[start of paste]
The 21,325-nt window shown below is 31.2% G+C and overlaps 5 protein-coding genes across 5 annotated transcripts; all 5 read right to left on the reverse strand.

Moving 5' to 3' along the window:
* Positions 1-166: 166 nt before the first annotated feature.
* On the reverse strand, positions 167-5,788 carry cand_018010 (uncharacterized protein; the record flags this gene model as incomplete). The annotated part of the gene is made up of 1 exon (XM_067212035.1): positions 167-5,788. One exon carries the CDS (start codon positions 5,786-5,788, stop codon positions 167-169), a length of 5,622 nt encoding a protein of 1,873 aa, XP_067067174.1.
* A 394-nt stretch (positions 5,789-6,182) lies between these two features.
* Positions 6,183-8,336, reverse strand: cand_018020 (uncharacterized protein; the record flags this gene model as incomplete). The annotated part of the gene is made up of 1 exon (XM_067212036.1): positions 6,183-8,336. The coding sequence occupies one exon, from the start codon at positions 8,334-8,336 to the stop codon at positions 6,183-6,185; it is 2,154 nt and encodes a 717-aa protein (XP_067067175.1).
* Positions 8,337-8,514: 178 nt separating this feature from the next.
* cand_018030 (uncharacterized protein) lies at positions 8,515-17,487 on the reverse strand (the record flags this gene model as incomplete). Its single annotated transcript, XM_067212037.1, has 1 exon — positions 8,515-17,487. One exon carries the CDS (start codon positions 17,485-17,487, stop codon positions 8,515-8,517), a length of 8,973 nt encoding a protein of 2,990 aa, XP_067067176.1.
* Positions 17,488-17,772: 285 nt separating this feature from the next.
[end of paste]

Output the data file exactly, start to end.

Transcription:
The 21,325-nt window shown below is 31.2% G+C and overlaps 5 protein-coding genes across 5 annotated transcripts; all 5 read right to left on the reverse strand.

Moving 5' to 3' along the window:
* Positions 1-166: 166 nt before the first annotated feature.
* On the reverse strand, positions 167-5,788 carry cand_018010 (uncharacterized protein; the record flags this gene model as incomplete). The annotated part of the gene is made up of 1 exon (XM_067212035.1): positions 167-5,788. One exon carries the CDS (start codon positions 5,786-5,788, stop codon positions 167-169), a length of 5,622 nt encoding a protein of 1,873 aa, XP_067067174.1.
* A 394-nt stretch (positions 5,789-6,182) lies between these two features.
* Positions 6,183-8,336, reverse strand: cand_018020 (uncharacterized protein; the record flags this gene model as incomplete). The annotated part of the gene is made up of 1 exon (XM_067212036.1): positions 6,183-8,336. The coding sequence occupies one exon, from the start codon at positions 8,334-8,336 to the stop codon at positions 6,183-6,185; it is 2,154 nt and encodes a 717-aa protein (XP_067067175.1).
* Positions 8,337-8,514: 178 nt separating this feature from the next.
* cand_018030 (uncharacterized protein) lies at positions 8,515-17,487 on the reverse strand (the record flags this gene model as incomplete). Its single annotated transcript, XM_067212037.1, has 1 exon — positions 8,515-17,487. One exon carries the CDS (start codon positions 17,485-17,487, stop codon positions 8,515-8,517), a length of 8,973 nt encoding a protein of 2,990 aa, XP_067067176.1.
* Positions 17,488-17,772: 285 nt separating this feature from the next.